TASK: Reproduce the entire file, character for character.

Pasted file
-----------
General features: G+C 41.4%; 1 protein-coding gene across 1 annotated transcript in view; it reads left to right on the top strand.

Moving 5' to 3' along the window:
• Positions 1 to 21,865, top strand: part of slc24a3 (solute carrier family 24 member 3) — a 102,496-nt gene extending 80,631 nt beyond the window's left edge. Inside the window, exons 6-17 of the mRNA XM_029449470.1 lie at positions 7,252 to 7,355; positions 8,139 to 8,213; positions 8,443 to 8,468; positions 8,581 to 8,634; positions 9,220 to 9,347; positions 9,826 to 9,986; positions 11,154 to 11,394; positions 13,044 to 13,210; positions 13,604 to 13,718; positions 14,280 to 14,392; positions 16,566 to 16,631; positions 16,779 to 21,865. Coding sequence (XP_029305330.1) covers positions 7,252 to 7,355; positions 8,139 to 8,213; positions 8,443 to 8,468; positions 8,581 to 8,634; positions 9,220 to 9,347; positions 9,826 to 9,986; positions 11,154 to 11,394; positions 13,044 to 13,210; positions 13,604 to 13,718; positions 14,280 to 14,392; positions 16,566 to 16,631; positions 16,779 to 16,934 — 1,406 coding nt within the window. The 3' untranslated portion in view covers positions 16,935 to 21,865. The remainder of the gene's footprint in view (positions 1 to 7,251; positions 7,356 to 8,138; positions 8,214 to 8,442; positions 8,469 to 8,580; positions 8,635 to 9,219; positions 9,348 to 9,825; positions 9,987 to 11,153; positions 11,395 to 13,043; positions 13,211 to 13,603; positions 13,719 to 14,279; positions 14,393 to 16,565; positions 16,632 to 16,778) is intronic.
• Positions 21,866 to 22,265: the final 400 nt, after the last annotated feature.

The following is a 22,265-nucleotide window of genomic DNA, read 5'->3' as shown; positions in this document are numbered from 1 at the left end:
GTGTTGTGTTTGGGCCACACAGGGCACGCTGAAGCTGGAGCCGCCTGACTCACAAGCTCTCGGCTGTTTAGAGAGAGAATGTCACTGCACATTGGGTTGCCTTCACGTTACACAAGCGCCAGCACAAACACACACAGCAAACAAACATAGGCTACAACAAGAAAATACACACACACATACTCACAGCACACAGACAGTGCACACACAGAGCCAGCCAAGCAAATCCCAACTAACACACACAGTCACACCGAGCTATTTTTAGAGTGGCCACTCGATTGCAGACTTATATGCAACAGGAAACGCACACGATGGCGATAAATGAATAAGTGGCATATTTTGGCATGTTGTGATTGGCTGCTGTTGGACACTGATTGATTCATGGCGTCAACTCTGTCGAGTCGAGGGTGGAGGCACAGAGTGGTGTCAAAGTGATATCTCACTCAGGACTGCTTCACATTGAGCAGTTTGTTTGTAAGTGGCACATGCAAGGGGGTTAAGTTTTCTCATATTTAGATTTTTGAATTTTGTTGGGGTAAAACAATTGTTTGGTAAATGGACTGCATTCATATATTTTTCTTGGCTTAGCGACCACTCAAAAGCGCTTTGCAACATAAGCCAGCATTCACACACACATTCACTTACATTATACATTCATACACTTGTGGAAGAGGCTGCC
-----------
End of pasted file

General features: G+C 41.4%; 1 protein-coding gene across 1 annotated transcript in view; it reads left to right on the top strand.

Moving 5' to 3' along the window:
• Positions 1 to 21,865, top strand: part of slc24a3 (solute carrier family 24 member 3) — a 102,496-nt gene extending 80,631 nt beyond the window's left edge. Inside the window, exons 6-17 of the mRNA XM_029449470.1 lie at positions 7,252 to 7,355; positions 8,139 to 8,213; positions 8,443 to 8,468; positions 8,581 to 8,634; positions 9,220 to 9,347; positions 9,826 to 9,986; positions 11,154 to 11,394; positions 13,044 to 13,210; positions 13,604 to 13,718; positions 14,280 to 14,392; positions 16,566 to 16,631; positions 16,779 to 21,865. Coding sequence (XP_029305330.1) covers positions 7,252 to 7,355; positions 8,139 to 8,213; positions 8,443 to 8,468; positions 8,581 to 8,634; positions 9,220 to 9,347; positions 9,826 to 9,986; positions 11,154 to 11,394; positions 13,044 to 13,210; positions 13,604 to 13,718; positions 14,280 to 14,392; positions 16,566 to 16,631; positions 16,779 to 16,934 — 1,406 coding nt within the window. The 3' untranslated portion in view covers positions 16,935 to 21,865. The remainder of the gene's footprint in view (positions 1 to 7,251; positions 7,356 to 8,138; positions 8,214 to 8,442; positions 8,469 to 8,580; positions 8,635 to 9,219; positions 9,348 to 9,825; positions 9,987 to 11,153; positions 11,395 to 13,043; positions 13,211 to 13,603; positions 13,719 to 14,279; positions 14,393 to 16,565; positions 16,632 to 16,778) is intronic.
• Positions 21,866 to 22,265: the final 400 nt, after the last annotated feature.

The following is a 22,265-nucleotide window of genomic DNA, read 5'->3' as shown; positions in this document are numbered from 1 at the left end:
GTGTTGTGTTTGGGCCACACAGGGCACGCTGAAGCTGGAGCCGCCTGACTCACAAGCTCTCGGCTGTTTAGAGAGAGAATGTCACTGCACATTGGGTTGCCTTCACGTTACACAAGCGCCAGCACAAACACACACAGCAAACAAACATAGGCTACAACAAGAAAATACACACACACATACTCACAGCACACAGACAGTGCACACACAGAGCCAGCCAAGCAAATCCCAACTAACACACACAGTCACACCGAGCTATTTTTAGAGTGGCCACTCGATTGCAGACTTATATGCAACAGGAAACGCACACGATGGCGATAAATGAATAAGTGGCATATTTTGGCATGTTGTGATTGGCTGCTGTTGGACACTGATTGATTCATGGCGTCAACTCTGTCGAGTCGAGGGTGGAGGCACAGAGTGGTGTCAAAGTGATATCTCACTCAGGACTGCTTCACATTGAGCAGTTTGTTTGTAAGTGGCACATGCAAGGGGGTTAAGTTTTCTCATATTTAGATTTTTGAATTTTGTTGGGGTAAAACAATTGTTTGGTAAATGGACTGCATTCATATATTTTTCTTGGCTTAGCGACCACTCAAAAGCGCTTTGCAACATAAGCCAGCATTCACACACACATTCACTTACATTATACATTCATACACTTGTGGAAGAGGCTGCC